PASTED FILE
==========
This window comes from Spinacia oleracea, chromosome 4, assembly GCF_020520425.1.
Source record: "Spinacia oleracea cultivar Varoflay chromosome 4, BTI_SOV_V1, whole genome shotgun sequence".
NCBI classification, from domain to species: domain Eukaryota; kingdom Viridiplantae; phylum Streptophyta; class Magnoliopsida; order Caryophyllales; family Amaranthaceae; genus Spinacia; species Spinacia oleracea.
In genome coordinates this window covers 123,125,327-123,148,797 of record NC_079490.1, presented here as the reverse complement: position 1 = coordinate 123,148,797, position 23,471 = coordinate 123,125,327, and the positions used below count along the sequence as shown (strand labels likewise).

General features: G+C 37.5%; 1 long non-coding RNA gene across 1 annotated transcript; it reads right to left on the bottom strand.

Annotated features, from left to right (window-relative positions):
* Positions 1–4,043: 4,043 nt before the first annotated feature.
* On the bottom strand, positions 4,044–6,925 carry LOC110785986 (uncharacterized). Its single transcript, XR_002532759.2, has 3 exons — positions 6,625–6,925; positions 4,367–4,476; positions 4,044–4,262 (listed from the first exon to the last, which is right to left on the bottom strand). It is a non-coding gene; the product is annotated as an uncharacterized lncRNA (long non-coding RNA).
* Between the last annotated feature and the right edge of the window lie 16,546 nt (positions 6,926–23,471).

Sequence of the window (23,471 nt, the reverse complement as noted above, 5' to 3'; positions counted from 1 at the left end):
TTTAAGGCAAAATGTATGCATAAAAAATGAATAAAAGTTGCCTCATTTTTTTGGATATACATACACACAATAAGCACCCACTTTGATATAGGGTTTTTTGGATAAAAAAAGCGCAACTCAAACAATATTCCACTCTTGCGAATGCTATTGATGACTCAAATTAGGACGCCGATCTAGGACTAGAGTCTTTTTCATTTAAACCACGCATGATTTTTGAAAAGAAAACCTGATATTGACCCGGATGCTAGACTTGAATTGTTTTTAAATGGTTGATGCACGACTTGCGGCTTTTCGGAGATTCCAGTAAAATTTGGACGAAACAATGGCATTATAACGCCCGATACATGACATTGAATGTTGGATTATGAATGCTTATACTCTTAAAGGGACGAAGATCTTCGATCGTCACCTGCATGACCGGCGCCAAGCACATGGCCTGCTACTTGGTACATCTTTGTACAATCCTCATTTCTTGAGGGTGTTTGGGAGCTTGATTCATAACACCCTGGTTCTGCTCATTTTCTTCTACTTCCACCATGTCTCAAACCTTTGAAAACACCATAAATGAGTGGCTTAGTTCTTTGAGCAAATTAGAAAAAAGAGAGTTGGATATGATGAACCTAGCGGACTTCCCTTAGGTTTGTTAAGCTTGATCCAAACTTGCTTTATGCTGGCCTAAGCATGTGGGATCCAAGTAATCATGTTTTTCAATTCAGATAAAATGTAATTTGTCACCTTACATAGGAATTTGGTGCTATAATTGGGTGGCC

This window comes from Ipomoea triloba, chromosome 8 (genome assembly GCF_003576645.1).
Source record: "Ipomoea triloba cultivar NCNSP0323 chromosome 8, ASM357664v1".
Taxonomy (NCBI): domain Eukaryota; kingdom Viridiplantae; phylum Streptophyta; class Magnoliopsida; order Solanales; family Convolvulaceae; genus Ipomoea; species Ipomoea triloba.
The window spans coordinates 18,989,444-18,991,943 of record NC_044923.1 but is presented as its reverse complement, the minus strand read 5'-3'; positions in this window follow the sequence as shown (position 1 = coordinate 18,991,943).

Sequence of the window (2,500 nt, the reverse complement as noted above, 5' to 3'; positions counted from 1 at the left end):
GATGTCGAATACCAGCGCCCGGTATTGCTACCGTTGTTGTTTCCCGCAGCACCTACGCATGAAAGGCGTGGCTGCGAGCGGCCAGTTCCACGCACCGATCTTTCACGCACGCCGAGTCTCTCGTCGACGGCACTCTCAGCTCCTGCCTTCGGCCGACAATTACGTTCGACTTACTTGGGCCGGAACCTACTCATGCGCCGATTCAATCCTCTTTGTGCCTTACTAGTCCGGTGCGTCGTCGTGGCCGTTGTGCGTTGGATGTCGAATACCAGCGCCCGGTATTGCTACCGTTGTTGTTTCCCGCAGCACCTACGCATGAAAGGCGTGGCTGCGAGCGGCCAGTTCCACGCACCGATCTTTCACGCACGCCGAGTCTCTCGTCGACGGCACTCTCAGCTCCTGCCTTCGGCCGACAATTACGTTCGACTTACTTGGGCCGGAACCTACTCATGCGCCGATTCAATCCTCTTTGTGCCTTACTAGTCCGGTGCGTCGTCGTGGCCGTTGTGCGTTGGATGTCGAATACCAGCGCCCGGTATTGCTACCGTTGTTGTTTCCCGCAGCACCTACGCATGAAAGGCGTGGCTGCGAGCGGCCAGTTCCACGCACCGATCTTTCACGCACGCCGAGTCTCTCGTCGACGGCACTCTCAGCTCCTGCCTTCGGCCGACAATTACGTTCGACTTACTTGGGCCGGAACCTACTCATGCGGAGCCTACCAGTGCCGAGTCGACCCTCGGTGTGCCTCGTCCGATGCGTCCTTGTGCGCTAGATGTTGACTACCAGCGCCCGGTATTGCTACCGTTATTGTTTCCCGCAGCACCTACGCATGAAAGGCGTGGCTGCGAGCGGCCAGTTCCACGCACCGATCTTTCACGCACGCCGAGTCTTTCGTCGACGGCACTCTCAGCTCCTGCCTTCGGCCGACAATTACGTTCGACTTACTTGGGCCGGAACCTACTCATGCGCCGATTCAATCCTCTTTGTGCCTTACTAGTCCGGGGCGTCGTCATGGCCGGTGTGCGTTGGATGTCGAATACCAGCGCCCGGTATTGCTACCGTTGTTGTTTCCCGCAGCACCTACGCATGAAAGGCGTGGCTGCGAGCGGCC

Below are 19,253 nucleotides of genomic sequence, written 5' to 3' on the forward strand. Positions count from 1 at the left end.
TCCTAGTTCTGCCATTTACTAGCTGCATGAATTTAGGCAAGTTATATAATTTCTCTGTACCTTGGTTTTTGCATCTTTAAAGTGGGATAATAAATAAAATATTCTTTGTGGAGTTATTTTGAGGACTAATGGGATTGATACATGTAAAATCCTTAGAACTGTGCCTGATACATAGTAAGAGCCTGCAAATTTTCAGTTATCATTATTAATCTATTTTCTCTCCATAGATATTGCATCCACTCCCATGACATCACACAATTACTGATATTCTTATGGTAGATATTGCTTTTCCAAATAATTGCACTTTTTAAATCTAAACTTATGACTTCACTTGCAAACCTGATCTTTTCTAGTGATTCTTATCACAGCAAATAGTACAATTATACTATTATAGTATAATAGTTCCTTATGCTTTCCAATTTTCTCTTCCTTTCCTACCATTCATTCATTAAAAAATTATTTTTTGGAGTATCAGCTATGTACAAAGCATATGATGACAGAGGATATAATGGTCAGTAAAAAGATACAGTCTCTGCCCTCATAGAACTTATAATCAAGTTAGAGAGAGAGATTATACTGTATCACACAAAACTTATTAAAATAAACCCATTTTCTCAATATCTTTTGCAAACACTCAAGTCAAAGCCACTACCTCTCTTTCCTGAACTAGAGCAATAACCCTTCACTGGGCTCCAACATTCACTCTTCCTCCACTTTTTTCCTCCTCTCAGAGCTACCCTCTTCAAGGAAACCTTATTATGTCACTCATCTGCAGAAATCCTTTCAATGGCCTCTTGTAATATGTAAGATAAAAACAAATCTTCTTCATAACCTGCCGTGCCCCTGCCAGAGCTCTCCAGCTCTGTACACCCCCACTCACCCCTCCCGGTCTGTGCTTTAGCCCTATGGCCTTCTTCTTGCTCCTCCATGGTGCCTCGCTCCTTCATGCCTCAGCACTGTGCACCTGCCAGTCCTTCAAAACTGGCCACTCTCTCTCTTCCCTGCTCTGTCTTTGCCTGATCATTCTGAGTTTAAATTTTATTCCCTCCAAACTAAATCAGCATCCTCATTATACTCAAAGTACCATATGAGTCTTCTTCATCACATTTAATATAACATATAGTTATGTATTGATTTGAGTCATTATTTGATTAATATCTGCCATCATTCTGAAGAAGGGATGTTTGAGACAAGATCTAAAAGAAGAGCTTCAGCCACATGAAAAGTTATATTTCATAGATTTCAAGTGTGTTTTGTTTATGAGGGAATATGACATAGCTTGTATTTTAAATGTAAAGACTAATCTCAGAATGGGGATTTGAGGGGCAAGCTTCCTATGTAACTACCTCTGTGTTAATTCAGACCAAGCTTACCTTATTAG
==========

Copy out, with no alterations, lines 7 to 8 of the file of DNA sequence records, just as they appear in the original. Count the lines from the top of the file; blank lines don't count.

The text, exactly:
* Positions 1–4,043: 4,043 nt before the first annotated feature.
* On the bottom strand, positions 4,044–6,925 carry LOC110785986 (uncharacterized). Its single transcript, XR_002532759.2, has 3 exons — positions 6,625–6,925; positions 4,367–4,476; positions 4,044–4,262 (listed from the first exon to the last, which is right to left on the bottom strand). It is a non-coding gene; the product is annotated as an uncharacterized lncRNA (long non-coding RNA).